Posts Tagged ‘insomnia’
The low dopamine levels caused by Parkinson’s disease interfere with regular sleep patterns. People with PD often have trouble falling asleep, waking frequently during the night, and staying up for hours in the middle of the night. This condition is known as sleep fragmentation. Just as people with Parkinson’s have good days and bad, we also have good nights and bad.
“Rest is a problem,” said James, 51. “I suffer from insomnia. I get about two to three hours of sleep a night; sometimes I’m up for two or three days at a time. I’ve gotten used to it. If I get more than four hours of sleep, I feel stiff, almost frozen. It takes two doses of medication before I’m up and able to move enough to do anything. About a month ago, I slept 12 hours, and it took almost 24 hours to get over that.” Read the rest of this entry »
Before the 1960s, most scientists believed that such things as heart rate, blood pressure, digestion, and muscle behavior could not be controlled by an individual without the help of drugs, claims to the contrary by yoga adepts notwithstanding.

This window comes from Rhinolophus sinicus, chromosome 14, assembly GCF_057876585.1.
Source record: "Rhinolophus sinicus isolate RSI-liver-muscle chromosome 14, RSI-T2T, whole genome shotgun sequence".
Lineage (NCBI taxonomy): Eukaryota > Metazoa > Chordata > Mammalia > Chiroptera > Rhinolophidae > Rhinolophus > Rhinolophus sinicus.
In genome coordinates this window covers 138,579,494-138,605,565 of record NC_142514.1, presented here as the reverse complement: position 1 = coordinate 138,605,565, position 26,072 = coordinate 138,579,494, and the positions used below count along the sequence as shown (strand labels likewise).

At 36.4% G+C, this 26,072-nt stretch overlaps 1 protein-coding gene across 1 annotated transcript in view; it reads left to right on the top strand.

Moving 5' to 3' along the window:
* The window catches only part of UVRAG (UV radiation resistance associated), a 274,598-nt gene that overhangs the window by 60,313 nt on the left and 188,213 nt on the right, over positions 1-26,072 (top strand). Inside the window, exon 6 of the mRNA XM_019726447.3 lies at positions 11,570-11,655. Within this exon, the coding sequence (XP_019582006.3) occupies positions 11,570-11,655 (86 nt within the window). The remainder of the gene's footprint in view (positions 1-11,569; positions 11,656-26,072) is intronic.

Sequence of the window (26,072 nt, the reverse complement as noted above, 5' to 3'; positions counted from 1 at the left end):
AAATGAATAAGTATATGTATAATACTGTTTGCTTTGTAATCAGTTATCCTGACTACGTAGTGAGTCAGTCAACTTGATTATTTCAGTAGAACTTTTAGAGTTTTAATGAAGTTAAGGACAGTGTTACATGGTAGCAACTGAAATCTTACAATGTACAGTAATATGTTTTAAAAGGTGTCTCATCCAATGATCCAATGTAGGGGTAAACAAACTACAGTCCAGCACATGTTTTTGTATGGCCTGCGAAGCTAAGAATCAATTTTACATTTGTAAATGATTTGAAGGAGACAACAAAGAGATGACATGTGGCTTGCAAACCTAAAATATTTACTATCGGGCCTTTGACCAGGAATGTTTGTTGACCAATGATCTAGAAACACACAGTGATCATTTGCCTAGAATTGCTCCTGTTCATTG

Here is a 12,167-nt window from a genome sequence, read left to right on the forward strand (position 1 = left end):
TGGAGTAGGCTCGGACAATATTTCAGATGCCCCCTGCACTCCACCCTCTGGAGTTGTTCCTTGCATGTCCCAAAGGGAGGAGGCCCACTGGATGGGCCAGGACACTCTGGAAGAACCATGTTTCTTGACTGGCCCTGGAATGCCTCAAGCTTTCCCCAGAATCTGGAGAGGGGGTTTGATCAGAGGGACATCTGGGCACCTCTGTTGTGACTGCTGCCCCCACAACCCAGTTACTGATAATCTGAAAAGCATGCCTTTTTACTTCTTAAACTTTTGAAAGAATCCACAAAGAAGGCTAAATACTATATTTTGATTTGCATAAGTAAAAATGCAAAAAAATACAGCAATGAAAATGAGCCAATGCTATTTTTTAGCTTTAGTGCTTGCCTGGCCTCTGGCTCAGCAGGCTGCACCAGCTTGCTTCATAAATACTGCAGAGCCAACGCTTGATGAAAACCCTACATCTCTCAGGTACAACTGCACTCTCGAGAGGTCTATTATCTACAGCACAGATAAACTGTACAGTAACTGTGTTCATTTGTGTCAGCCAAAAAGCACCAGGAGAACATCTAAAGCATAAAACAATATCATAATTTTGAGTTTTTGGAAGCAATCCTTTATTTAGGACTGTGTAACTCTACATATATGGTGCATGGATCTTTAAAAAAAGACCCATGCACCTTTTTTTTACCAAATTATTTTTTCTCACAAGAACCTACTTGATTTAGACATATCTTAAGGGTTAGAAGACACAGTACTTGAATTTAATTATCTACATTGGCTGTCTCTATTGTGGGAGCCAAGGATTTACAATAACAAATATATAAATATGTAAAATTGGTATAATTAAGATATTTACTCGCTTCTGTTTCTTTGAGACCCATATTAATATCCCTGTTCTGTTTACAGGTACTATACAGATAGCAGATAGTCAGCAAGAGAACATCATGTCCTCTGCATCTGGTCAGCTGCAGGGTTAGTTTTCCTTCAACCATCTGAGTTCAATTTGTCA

Now biofeedback used in conjunction with techniques such as meditation, progressive relaxation, and guided imagery, is widely accepted by most of the medical community.
Basically, biofeedback is a setup for “teaching” your body how to control its responses. The “feedback” is information on the how the body is currently responding, which is then fed back to the individual via a simple signal, usually a sound or a flashing light.
So, for example, if your aim is to lower your blood pressure by self-induced relaxation, the feedback device will tell you when your blood pressure starts to drop. Read the rest of this entry »